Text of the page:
If the transformer is YD connected there is a phase shift of +30 in the positive sequence and a shift of –30 in the negative sequence [3]. There is no phase shift for the DD connected transformer. Also taken into account is the change in the zero sequence network due to transformer connections.

3. EXCEL SPREADSHEET FOR VOLTAGE DIP CALCULATIONS

Using the relevant equations obtained from the previous section it is possible to calculate the voltage dip expected at varying fault points (0 – 20km) at bus LD for both SLGF and LLF using either transformer.

Firstly it is known that pre-fault values of the phase voltages are equivalent to

V RN

V

YN

V

= 1 30

= 1270

BN = 1150

V RY = 160

V YB = 1 -60

V BR = 1180

Subtracting the fault voltage from its relevant pre-fault voltage determines the voltage dip magnitude and angle. To calculate the voltage dip at various fault points requires changing the line impedance, due to the fact

that

line

impedance.

as

the

line

length

increases

so

does

the

The advantage of using spreadsheets is that the data can be graphed in order to show the behaviour of the voltage dip. In the next section plots are generated which show the trend in voltage magnitude vs. phase change, change in voltage magnitude vs. distance and phase change vs. distance. The line voltages at particular fault points are displayed as sinewave graphs so that comparison between pre-fault, fault and post-fault conditions can physically be seen. The advantage of this is that it is possible to see voltage dip effects.

Using MATLAB tool Excel Link, the data in Excel can be used to represent, in MATLAB, the three pre-fault and fault voltages as vector diagrams for the fault points.

4. RESULTS

The following graphs are for both SLGF and LLF using either transformer, however due to these graphs being only examples we have only used the three line-ground voltages (V RN , V BN ,V YN ) as data. Please note that V RN is represented by a grey line, V BN by a light grey line and V YN by a black line.

4.1 Magnitude change vs. phase change

Figures 2 to 5 are useful in determining the phase change experienced in the line when the fault voltage increases or decreases, and vice versa. It is also possible to see the difference that the transformer connections will make on the voltage dip.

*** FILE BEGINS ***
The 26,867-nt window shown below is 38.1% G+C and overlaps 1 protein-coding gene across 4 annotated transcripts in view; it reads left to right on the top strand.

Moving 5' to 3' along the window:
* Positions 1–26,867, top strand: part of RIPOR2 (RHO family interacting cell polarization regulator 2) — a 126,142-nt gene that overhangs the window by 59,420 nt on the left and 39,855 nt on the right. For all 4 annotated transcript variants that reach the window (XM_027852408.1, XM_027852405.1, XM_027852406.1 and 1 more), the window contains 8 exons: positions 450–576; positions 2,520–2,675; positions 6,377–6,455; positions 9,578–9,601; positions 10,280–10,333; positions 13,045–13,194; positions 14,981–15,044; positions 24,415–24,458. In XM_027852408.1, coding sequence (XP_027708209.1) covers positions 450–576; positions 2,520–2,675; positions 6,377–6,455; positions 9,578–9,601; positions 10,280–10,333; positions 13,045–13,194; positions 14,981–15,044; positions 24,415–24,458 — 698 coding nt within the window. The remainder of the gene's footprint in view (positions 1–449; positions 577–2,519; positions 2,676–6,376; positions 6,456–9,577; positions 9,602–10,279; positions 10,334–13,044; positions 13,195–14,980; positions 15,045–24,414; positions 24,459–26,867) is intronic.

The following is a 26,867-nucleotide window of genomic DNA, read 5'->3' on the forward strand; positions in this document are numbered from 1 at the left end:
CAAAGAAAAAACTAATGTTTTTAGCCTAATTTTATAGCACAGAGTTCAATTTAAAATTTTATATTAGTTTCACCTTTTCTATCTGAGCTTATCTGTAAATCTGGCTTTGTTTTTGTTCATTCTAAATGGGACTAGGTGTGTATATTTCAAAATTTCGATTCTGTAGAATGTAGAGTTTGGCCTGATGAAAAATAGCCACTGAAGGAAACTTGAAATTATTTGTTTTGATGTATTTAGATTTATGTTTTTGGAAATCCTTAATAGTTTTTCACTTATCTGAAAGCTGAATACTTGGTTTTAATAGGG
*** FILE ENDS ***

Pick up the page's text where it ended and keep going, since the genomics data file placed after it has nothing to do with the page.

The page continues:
4.1.1 SLGF

connections will make on the voltage dip. 4.1.1 SLGF Figure 2 – Magnitude change vs. phase

Figure 2 – Magnitude change vs. phase change for DD connection

Figure 3 – Magnitude change vs. phase change for Y D connection. Note: V Y

Figure 3 – Magnitude change vs. phase change for YD connection. Note: V YN located origin.

4.1.2 LLF

Y D connection. Note: V Y N located origin. 4.1.2 LLF Figure 4 – Magnitude change

Figure 4 – Magnitude change vs. phase change for DD connection. Note: V RN located at 0-30

for DD connection. Note: V R N located at 0 – -30 Figure 5 – Magnitude

Figure 5 – Magnitude change vs. phase change for YD connection.

4.2 Magnitude vs. distance

The graphs shown in this section help determine the voltage dip magnitude at certain distances. Thus, given the distance, it is possible to estimate what the voltage dip magnitude will be.

4.2.1 SLGF

estimate what the voltage dip magnitude will be. 4.2.1 SLGF Figure 6 – Magnitude vs. distance

Figure 6 – Magnitude vs. distance for DD connection.

SLGF Figure 6 – Magnitude vs. distance for DD connection. Figure 7 – Magnitude vs. distance

Figure 7 – Magnitude vs. distance for YD connection.

4.2.2

LLF

4.2.2 LLF Figure 8 – Magnitude vs. distance for DD connection. Figure 9 – Magnitude vs.

Figure 8 – Magnitude vs. distance for DD connection.